Thursday, August 26, 2010


Warning: Do not be fooled by the title of this blog! Its content is not remotely connected to orthodox surgery or medicine!

Last Monday week, I decided to take a rather arduous walk up to Lake Muskery in the Galtee Mountains, armed with friend, Nancy, camera, picnic lunch, and a new pair of walking boots. Apart from a shepherd calling to his three obedient sheep dogs, we heard nothing except the wind swirling and swooping in and around the various peaks and crevasses.


It had been some time since I had done this particular walk and I had forgotten just how hard it is on the lungs! After a while however, I sloped into a comfortable rhythm of breathing and stopped wishing I'd stayed at home to finish the dreaded ironing. The purpleness of the heather heaved around us and we repeated ourselves in declarations of its wild, unqualified beauty, even stopping to test its 'bedworthiness'!

                       Me taking time out!

As a retired secondary school teacher of English and Geography, Nancy plied me with extremely interesting information about rock formation etc. Eventually, we arrived at the lake and found shelter to feast on apricots, cheese, crackers, chocolate, coffee and cigarettes. (An almost healthy lunch!) Had camped at the lakeside, one night several years ago, and swam in it, in the darkness, after several 'slippery nipples' (A fairly robust cocktail...The mad old days!)

                  A Pensive Nancy

We took the easiest option for our descent, along a rough dirt track, which enabled more breath for discourse. Our conversation sprawled out across the subjects of Spirituality, Catholicism, Islam, our work in drama and theatre, the chaos of the Irish government; indeed the chaos of the planet ....! My car came into view again after three and a half hours, and as we trudged closer, I could see broken glass next to the passenger/driver side. My worst fears were realized. The window had been smashed and my handbag had been snatched from the boot. A surgical removal of sorts ... no key required in this instance! The peaceful high invoked by the walk was flattened somewhat at the thought of having to cancel all my credit cards, the loss of my driving licence and mobile phone with all my contact numbers. However, a more balanced perspective returned, when I learned that same evening, that a very dear friend of mine was on a life-support machine.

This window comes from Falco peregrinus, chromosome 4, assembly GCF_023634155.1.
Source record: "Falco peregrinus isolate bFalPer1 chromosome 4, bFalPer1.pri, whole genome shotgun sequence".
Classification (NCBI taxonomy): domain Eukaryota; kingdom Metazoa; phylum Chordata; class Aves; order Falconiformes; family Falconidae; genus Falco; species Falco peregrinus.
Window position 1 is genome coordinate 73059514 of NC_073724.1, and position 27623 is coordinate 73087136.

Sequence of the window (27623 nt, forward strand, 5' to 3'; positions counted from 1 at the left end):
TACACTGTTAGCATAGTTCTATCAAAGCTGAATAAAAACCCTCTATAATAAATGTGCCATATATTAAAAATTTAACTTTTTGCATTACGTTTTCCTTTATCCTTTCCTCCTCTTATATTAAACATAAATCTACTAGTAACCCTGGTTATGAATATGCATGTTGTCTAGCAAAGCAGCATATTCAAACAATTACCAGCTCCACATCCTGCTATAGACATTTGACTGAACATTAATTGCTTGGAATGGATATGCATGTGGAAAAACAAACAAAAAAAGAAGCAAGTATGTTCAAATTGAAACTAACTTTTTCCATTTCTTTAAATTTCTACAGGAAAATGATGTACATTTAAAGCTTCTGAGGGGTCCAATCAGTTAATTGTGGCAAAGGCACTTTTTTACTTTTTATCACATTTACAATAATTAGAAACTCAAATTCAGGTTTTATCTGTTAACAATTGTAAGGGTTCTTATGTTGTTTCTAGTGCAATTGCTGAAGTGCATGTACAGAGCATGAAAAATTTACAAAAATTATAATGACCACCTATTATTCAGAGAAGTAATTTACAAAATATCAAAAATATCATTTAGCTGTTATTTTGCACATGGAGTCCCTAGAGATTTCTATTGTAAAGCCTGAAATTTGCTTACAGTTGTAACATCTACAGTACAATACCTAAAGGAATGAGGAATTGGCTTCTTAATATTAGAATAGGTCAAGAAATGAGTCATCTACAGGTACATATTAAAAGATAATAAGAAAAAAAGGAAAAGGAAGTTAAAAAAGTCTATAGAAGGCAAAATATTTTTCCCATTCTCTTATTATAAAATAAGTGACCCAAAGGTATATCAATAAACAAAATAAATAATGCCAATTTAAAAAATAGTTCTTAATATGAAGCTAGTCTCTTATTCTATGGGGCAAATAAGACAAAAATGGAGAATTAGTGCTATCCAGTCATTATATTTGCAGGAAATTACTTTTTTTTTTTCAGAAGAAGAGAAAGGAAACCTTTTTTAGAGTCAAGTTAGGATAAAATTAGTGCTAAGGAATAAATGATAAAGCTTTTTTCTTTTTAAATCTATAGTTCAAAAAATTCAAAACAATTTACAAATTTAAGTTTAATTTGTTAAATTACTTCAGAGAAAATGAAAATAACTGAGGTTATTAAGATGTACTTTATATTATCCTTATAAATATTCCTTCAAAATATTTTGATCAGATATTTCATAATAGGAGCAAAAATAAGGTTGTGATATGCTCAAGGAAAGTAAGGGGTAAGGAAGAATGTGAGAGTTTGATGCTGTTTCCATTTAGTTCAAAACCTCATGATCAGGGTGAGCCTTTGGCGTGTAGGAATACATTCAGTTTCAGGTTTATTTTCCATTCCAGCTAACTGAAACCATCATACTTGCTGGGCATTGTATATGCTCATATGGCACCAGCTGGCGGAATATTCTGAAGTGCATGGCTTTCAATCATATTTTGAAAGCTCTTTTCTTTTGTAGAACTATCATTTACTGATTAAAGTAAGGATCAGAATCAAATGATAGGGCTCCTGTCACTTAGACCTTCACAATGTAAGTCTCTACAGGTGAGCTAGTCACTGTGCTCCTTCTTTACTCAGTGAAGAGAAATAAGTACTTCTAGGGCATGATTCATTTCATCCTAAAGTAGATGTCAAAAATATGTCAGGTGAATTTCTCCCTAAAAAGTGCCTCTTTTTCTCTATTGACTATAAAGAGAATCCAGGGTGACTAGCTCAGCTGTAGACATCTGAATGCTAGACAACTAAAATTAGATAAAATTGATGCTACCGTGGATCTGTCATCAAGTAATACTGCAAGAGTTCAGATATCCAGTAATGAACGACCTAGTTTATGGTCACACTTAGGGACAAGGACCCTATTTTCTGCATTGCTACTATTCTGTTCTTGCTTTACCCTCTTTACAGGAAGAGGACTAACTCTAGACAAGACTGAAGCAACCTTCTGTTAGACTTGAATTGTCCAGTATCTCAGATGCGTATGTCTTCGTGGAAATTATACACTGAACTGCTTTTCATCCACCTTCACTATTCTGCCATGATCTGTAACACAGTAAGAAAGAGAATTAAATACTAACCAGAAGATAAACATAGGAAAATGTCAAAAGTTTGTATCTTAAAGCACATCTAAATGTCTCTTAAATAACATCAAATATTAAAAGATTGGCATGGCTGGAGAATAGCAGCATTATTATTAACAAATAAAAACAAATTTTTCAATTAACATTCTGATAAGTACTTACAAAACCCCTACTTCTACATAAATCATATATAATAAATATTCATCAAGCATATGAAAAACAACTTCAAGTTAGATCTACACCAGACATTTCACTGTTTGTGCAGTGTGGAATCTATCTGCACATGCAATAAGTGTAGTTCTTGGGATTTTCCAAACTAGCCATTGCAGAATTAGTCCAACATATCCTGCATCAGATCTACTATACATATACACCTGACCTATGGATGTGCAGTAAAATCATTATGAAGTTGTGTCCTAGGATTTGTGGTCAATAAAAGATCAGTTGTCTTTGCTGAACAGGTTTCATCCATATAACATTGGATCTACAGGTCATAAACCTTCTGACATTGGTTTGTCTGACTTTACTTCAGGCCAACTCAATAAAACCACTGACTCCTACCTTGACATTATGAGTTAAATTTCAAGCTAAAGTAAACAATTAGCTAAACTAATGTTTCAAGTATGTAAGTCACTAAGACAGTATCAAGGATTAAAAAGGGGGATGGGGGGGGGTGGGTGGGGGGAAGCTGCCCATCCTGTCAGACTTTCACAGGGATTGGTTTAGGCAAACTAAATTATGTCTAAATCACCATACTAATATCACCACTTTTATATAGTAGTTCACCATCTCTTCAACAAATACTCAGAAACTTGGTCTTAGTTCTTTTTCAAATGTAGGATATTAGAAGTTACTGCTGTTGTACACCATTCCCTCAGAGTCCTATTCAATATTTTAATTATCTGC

Teaching drama and directing musical theatre is very much a seasonal and quite spasmodic occupation, and because of the present recession, summer workshops had not been an option this year unlike previous years. I decided therefore to take myself off in the van armed with tea towels, mens jocks and socks, reading glasses, and various other bits of rather unexciting merchandise to sell at markets around the area. Whilst I have not yet made my first million, nor even my first two hundred euros, I have met some of the canniest, most caring and comical people over the summer. I ran my own shop for almost twelve years on the Main Street in Tipperary town, but the market business is an absolutely different ball game. For one thing, there is something quite liberating about trading in the open air, rather like eating al fresco, which is infinitely more pleasurable, once the elements are on your side.

                    Camden Market, London.

(Visited this market during recent trip to UK.)

Last Thursday, Emma and myself had just set up the market stall when the heavens opened. I blamed Jim, my neighbouring marketeer for the rain, because he started singing. Jim, a sprightly man, from Co. Limerick, who has won both our hearts, is one of the most genuinely cheerful people I have ever met. Its quite difficult to put an age on him but I guess he must be in his seventies; a batchelor, who took care of his mother until she died a few years ago. Jim's nephews work alongside him, and their respect for him is hugely evident. We covered the merchandise and sat back into the van, hoping that the grey clouds would roll by towards Limerick. Two hours later, the rain stopped, but only for half an hour, in which, we took in the princely sum of 20 euros. The rain came back this time with a vengeance. Time to pack up. As we were about to head home, we realized that we had somehow managed to lock the keys, which I'd placed securely into my newly-purchased handbag, inside the van! Damsels in distress!